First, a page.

The personal is political, we’ve been told, and I felt the truth of that as I began reading The Confidence Code. All of these issues I’ve had in my life, that I thought were peculiar to me, turn out to be nearly universal among women! Things I saw as my own individual failings and weaknesses are really just manifestations of the same lack of confidence that other women routinely experience. HOLY SMOKE. This changes everything.
The authors, Katty Kay and Claire Shipman, are TV news anchors. They’re drop-dead gorgeous, famous, and if I saw them walking down the street with their husbands and children, I’m sure they’d look like the sort of adorable families one sees in picture frame inserts. They’ve got it made, right? From their writing, it sounds like they still spend equally as much time fretting and lying awake in bed at night as I do. Could it be that there really is no level of achievement or perfection that allows us to finally feel “done”?
One of the most fascinating and enlightening parts of the book, for me, was the section on “Confidence Cousins.” It distinguishes between confidence, self-esteem, optimism, self-compassion, and self-efficacy. This took a lot of the mystery out of the idea. It seems that we all have varying amounts of each of these qualities. Personally, I am high in optimism and self-efficacy, pretty great at self-compassion, reasonable with self-esteem, but pretty shaky in confidence. I’ve always told myself that I’m just sensibly evaluating risk, or taking my time to do something, when really I’m avoiding situations where my confidence is low. It took until the 10,000th visit to my blog before I started to relax about trolls and hate mail – but only because there have been zero of either. I can’t help but wonder how many things I would have done differently if I’d been a man instead.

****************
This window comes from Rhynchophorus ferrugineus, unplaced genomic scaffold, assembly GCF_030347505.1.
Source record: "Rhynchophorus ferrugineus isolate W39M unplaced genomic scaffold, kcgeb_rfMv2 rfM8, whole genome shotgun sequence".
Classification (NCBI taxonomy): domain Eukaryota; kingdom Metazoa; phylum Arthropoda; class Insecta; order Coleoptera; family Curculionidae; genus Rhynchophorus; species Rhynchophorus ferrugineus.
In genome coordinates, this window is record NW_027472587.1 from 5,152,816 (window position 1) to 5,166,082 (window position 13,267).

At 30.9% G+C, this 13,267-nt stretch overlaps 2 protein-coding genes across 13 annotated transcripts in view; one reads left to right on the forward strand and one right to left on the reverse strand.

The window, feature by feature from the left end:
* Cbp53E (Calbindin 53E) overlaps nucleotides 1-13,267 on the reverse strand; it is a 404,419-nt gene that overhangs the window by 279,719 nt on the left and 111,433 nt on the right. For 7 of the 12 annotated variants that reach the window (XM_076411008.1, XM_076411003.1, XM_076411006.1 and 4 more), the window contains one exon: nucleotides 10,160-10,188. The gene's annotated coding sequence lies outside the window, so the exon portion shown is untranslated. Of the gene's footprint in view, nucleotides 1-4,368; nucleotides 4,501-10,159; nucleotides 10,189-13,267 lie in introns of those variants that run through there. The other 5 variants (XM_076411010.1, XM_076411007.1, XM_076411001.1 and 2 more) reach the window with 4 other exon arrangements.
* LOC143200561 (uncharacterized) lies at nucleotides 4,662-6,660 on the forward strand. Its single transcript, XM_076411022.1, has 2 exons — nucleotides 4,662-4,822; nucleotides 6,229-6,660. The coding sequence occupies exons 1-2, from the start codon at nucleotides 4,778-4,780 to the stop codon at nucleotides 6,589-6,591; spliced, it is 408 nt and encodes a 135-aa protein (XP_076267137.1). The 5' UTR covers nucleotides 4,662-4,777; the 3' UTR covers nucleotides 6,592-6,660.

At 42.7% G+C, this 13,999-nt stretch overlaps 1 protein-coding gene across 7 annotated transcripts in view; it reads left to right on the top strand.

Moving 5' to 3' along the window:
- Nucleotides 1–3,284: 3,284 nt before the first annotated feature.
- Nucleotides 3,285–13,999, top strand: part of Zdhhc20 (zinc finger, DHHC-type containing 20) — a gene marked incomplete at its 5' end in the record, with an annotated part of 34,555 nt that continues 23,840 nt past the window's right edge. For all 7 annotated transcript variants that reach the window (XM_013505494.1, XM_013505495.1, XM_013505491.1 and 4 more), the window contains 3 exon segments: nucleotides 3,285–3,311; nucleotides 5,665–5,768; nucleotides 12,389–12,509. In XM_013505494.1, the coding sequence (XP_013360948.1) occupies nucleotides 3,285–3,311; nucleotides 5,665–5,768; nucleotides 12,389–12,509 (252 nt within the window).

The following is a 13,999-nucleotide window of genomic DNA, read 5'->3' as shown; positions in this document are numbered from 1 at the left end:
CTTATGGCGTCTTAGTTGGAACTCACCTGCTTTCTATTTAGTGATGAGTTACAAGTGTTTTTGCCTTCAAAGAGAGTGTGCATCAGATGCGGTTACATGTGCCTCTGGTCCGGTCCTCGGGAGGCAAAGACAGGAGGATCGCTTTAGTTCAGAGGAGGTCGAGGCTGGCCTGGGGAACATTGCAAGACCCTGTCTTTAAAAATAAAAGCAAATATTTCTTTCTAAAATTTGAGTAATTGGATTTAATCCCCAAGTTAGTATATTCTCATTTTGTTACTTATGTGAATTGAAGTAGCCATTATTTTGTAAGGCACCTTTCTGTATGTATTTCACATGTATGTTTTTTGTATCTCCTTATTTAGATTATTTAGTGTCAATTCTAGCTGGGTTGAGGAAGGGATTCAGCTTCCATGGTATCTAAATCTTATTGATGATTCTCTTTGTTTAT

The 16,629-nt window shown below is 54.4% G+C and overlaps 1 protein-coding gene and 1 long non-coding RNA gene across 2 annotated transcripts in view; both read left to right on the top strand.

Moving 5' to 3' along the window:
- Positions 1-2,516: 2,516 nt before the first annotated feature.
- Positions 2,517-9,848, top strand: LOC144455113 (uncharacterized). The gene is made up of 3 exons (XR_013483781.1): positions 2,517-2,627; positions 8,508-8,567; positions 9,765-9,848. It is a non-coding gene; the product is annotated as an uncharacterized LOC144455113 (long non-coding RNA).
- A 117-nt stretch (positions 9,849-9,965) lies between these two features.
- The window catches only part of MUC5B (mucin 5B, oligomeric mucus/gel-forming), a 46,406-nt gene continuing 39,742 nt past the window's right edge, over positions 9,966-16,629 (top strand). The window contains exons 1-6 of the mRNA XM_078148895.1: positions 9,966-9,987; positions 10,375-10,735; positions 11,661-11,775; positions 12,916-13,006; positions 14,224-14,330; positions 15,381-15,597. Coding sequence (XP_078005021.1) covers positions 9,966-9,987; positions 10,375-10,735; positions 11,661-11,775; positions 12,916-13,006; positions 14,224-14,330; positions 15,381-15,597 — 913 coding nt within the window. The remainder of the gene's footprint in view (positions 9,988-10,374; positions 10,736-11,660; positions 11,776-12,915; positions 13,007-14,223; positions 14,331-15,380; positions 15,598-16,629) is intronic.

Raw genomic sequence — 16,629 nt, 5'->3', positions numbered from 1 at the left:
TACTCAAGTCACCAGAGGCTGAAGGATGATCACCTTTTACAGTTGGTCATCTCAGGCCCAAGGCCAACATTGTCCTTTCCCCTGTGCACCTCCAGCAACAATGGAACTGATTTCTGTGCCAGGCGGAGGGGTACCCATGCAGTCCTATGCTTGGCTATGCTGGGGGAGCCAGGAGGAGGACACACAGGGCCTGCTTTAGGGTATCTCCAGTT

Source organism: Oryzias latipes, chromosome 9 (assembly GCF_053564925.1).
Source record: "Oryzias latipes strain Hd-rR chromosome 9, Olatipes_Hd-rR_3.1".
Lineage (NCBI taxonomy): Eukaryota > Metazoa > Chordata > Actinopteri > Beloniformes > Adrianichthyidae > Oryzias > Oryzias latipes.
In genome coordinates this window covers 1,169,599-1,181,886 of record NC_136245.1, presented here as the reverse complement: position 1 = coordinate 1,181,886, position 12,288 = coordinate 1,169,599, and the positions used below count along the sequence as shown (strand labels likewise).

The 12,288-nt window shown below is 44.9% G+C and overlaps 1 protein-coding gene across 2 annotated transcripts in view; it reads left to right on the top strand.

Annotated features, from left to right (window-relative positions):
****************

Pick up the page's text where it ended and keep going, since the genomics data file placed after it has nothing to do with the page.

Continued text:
One of the threads of the book is that there are genetic and biological sources for why our temperaments are the way they are, but that our tendencies can be influenced. We can teach girls to be more confident, and we can teach ourselves to be more confident, too. We start by recognizing when we are psyching ourselves out and holding ourselves back from doing things outside our comfort level.
I've been working with chronic disorganization, squalor, and hoarding for over 20 years. I'm also a marathon runner who was diagnosed with fibromyalgia and thyroid disease 17 years ago.